Japan Continued from Page 1

aware of the full extent of the damage. Campbell and the others filed into the hotel and the meeting began as scheduled. The group was rattled, and when a large aftershock hit, Campbell had enough. She got up and walked outside. “I just decided I was leaving,” she said. Others joined her for a tense couple of minutes before heading back in to finish the meeting. It ran until the scheduled end time, she said, but wasn’t too produc-

budgets about $3 million a year for replacing pavement, with about $1.9 million earmarked for major arterials, about $900,000 going to neighborhoods and $200,000 kept for minor projects around the city. Other council members and City Manager Ben Yazici said that the city owed it to residents of the neighborhood to pave the road the right way, since the chip seal was the city’s idea in the first place. “We thought that it would work, it didn’t work and now we need to do it right,” Yazici said. Though the council could not recall explicitly promising the residents that the work would be done, Mayor Don Gerend said the council had at least made an “implied promise.” Though chip seal roads tend to even out and stop kicking up loose gravel after repeated car trips wear the roadway down,

Philpot said the Tree Farm cul-desacs remain rough since they don’t see very much traffic. Pascale Fish, president of the Tree Farm Home Owners Association, said the chip seal continues to irritate residents. She said the rough roadway prevents children from doing things like using their scooters and playing with chalk. She said neighborhood children have hurt themselves from falling on the chip seal. “All you have to do is walk around and you can see how much gravel the road keeps spitting out,” Fish said. “It’s a good solution on a rural road but not in a cul-de-sac where there is so little traffic.” And though last year’s partial repaving allows the disabled resident to get to Northeast 8th Street, Fish said the chip seal still prevents the resident from visiting friends around the neighbor-

tive. “I can tell you, nobody was focused on what everybody else was saying,” she said. Campbell, who is of Japanese descent, said that attitude that lead them to finish the meeting is indicative of the two-edged sword of Japanese culture. While the discipline has meant that society holds together, politely, in the face of the unfolding tragedy, it can also lead to inflexibility. In America, she pointed out, people would have cancelled the meeting and gone to do something. Up until the earthquake, Campbell said the trip had been very productive. Her group had

met with Japanese and American officials and discussed things like the differences in educational system, and what Chase looks for in its employees. They discussed ways that leaders in Japan can get students to think more globally and be more flexible. She described Japan as being at a cultural and economic change point, where there have been years of stagnation, but there may be opportunity for new growth. “There was a series of really terrific meetings,” she said. Then, of course the earthquake. After the meeting, her group made their way back to the hotel as they began to hear stories of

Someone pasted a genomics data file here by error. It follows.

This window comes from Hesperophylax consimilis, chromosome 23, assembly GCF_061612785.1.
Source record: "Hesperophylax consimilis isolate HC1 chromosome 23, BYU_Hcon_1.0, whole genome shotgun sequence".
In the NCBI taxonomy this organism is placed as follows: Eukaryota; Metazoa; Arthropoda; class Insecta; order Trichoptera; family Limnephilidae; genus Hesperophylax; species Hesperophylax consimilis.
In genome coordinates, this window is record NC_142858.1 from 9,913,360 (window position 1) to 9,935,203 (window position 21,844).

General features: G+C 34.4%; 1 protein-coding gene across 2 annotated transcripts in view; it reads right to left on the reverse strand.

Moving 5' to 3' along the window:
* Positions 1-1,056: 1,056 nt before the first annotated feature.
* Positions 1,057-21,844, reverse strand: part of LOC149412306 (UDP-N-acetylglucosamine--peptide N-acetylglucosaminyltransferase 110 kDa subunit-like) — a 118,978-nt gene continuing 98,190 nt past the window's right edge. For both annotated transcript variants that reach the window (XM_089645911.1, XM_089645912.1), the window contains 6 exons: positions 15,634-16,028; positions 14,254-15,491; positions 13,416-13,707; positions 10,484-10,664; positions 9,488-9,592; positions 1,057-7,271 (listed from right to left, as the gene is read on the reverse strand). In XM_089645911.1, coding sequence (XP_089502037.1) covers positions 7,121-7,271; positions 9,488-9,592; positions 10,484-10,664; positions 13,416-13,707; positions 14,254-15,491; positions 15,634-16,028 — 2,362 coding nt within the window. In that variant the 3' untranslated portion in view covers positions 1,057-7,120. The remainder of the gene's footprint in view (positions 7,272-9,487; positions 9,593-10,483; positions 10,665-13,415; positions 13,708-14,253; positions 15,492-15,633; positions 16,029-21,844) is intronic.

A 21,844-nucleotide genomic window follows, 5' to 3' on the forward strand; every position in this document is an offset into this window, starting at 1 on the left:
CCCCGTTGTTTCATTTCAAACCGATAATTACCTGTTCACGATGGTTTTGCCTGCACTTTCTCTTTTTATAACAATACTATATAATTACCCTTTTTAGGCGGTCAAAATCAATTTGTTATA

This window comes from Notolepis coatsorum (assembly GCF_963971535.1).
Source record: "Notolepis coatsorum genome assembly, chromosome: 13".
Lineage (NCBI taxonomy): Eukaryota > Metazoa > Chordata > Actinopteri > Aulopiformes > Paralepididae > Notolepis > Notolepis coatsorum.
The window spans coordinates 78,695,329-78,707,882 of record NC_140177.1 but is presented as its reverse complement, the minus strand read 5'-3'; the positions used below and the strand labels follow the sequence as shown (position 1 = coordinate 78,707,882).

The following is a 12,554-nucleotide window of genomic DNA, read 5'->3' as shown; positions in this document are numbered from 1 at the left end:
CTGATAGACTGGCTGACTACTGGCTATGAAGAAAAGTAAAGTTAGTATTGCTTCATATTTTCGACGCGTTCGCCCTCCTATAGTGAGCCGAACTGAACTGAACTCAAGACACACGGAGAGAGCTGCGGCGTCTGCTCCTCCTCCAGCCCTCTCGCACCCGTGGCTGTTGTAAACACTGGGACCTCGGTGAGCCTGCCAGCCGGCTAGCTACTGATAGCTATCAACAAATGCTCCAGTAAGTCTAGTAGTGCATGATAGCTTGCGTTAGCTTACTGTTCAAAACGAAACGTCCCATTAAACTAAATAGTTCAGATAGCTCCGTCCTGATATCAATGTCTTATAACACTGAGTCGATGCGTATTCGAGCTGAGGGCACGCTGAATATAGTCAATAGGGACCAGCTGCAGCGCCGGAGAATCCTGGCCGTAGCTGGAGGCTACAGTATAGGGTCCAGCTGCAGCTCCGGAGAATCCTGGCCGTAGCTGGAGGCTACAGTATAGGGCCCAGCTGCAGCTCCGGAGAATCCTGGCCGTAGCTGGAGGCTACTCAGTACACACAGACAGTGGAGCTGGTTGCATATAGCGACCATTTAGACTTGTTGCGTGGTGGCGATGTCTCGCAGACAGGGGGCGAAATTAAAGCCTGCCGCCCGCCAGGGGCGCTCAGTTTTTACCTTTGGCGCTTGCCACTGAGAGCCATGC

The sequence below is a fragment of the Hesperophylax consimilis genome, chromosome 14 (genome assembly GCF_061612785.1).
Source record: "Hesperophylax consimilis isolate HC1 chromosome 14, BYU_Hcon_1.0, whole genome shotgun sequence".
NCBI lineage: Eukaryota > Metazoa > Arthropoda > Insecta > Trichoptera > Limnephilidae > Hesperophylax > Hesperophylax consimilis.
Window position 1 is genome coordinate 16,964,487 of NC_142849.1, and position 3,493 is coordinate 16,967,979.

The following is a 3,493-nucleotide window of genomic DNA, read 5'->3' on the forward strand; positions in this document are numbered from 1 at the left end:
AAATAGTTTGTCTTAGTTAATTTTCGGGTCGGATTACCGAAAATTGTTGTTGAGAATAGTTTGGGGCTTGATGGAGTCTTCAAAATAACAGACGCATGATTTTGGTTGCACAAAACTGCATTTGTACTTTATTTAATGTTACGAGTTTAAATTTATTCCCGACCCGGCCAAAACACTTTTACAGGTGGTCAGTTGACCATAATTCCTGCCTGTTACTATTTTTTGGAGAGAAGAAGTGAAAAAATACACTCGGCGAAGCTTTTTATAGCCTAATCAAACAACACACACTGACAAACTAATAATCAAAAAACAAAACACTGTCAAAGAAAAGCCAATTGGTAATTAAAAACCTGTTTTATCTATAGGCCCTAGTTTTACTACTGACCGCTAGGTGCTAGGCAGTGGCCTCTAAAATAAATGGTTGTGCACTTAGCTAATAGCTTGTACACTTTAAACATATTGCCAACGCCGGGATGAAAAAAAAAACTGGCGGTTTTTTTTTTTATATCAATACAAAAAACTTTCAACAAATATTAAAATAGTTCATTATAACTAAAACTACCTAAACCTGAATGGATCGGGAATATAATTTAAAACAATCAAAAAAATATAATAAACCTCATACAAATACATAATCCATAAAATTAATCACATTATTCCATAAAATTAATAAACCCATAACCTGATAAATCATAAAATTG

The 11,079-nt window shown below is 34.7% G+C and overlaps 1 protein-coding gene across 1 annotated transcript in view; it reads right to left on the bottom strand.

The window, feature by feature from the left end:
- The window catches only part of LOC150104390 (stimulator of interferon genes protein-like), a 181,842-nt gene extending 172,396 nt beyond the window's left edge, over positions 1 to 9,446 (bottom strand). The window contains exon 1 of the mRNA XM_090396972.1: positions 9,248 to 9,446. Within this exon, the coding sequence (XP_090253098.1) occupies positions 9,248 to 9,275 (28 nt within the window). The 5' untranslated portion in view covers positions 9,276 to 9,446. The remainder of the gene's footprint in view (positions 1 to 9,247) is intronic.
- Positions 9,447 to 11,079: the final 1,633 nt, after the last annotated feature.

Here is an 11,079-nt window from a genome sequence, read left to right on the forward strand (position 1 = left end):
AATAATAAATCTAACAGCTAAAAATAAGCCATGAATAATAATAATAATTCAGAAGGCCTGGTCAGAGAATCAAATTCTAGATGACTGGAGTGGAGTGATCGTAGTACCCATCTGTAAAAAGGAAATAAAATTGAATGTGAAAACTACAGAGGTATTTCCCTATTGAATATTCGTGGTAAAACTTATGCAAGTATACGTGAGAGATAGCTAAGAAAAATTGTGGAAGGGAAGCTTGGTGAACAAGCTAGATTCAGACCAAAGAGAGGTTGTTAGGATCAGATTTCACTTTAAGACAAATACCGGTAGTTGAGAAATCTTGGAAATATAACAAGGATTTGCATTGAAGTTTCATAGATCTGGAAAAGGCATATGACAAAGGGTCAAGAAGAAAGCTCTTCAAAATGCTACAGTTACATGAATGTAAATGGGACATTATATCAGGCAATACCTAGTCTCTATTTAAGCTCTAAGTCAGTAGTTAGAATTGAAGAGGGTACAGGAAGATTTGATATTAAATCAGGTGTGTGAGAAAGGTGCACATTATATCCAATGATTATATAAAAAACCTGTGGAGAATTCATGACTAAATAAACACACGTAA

hood. The council approved keeping Tree Farm in the city’s list of 2011 pavement projects by a 4-2 vote, with Cross and Deputy Mayor Tom Odell dissenting. Cross and Odell both expressed their displeasure that Philpot and Yazici had brought the council a list of projects to rubber stamp without any options the council could choose from. Philpot said city staff uses a computer program that weighs the condition and age of current pavement, the amount of car trips a road sees and a road’s proximity to other repavement projects. Tree Farm aside, the list of projects the council got was the most worthy according that program’s projections. Though most on the council were adamant that chip seal was a failed experiment that would never be tried in Sammamish again, Odell said the city should at least consider it in the future as a way to stretch their pavement dollars. “Nope, not going there,” Councilwoman Michele Petitti interjected. Odell, who said he lived in a town in the Midwest where every single road was chip seal, said it was foolish to not even leave the option on the table with the city needing to maintain such a huge road grid. The method is at least half as costly as traditional pavement. “I know chip seal has a bad name in this town after Tree Farm, but it’s more cost effective,” Odell said. “There are a large number of streets that are not on our list that should be. We’ve got to make our dollar go as far as it can.” Yazici and others on the council urged against the use of chip seal, pointing out that no neighboring cities use it. “We’re trying to become an urban environment and that is a rural solution,” Petitti said. Reporter Caleb Heeringa can be reached at 392-6434, ext. 247 or cheeringa@isspress.com.